3

I have heard the following sentence in an interview summary in https://enseigner.tv5monde.com/fiches-pedagogiques-fle/quel-monde-voulons-nous :

Alors que les inégalités se multiplient, que la terre se réchauffe et que les grands de ce monde sont incapables de s’accorder sur les solutions avancées par les scientifiques, l’ONU fête son 75e anniversaire ...

My understanding is that "chauffer" means "to warm up" and "réchauffer" means "to warm up again". However, there is no implied repetition of "warming up" in the sentence above, so why is "se réchauffer" used instead of "se chauffer"?

7
  • Why is "se réchauffer" used instead of "se chauffer"?

Using se chauffer would more imply some sort of intentional heating method:

Mes voisins se chauffent au fioul.

Should you want to express that the planet temperature is rising, the verb échauffer would be more appropriate than chauffer:

La terre s'échauffe sous l'effet des gaz à effet de serre.

On the other hand, réchauffer expresses the same planet temperature rise, but it also implies a reversal: before that rise, there was a drop. I agree with Maroon that the fluctuating nature of climate favors the use of this verb, which is the most usual in this context of global warming.

Consistency might also play a role because there is no other verb/word than se refroidir / refroidissement to express the opposite (cooling).

There is no *chauffement nor *froidissement in French.

| improve this answer | |
  • "Should you want to express that the planet temperature is rising, the verb échauffer would be more appropriate". Isn't that exactly the meaning of réchauffer in my example? – Alan Evangelista Sep 3 at 11:32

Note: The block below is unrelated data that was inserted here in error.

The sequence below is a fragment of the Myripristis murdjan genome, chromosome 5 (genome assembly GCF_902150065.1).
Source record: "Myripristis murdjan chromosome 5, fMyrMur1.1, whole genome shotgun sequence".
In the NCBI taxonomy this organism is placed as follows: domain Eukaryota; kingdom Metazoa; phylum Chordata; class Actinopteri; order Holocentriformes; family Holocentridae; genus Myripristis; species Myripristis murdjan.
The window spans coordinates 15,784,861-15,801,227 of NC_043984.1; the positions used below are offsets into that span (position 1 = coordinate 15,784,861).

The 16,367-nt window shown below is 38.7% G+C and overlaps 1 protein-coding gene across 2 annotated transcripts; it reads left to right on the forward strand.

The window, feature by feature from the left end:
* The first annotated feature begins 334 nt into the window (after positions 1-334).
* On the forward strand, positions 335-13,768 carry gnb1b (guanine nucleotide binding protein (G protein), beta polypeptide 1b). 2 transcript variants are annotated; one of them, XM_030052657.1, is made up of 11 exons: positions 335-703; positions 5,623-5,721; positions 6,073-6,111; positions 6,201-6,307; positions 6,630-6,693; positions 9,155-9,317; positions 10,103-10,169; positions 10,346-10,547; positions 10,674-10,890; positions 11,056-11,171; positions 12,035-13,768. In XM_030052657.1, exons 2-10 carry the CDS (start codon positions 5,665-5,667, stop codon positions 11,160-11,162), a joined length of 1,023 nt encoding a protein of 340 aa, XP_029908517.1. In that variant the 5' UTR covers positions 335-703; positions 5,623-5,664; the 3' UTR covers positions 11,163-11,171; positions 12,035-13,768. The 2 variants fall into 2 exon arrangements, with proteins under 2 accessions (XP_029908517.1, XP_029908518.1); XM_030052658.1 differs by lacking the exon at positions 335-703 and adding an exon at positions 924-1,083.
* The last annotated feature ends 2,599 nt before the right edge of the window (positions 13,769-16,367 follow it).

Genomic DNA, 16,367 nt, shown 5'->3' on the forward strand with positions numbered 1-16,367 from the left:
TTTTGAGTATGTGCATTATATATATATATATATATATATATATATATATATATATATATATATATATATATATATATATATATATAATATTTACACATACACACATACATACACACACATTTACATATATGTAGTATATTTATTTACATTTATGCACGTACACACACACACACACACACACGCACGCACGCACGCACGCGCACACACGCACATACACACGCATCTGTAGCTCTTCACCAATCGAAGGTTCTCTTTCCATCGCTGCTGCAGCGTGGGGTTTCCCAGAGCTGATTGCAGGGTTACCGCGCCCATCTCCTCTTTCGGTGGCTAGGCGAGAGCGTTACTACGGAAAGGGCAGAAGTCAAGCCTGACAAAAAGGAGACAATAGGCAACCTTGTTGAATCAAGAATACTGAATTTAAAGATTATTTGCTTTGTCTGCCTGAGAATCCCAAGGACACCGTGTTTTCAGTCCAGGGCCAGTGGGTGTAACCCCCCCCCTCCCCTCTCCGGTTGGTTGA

• A very close meaning, but not exactly the same. Se réchauffer suggests that the raising temperature period follows a dropping temperature period while s'échauffer doesn't presume anything about what happened before. – jlliagre Sep 3 at 12:21
  • Thanks for making the distinction clear again, the theoretical difference is now clear to me. I assume that "se réchauffer" is more usual than "s'échauffer" in this context of global warming? – Alan Evangelista Sep 3 at 12:33
  • 1
    Absolutely, s'échauffer is rare and often limited to specialized expressions like les esprits s'échauffent where se chauffent or se réchauffent wouldn't work at all. – jlliagre Sep 3 at 12:40
2

Note that the correct term for "global warming" seems to be réchauffement climatique, although of course, changement climatique is also common. Already, we would expect réchauffer from that. My guess is that réchauffer is used because there is a natural cyclic warming and cooling cycle; some occasional warming is to be expected, but the current trends are concerning because the increases are unprecedented and are not part of the natural cycle.

| improve this answer | |

Your Answer

By clicking “Post Your Answer”, you agree to our terms of service, privacy policy and cookie policy

Not the answer you're looking for? Browse other questions tagged or ask your own question.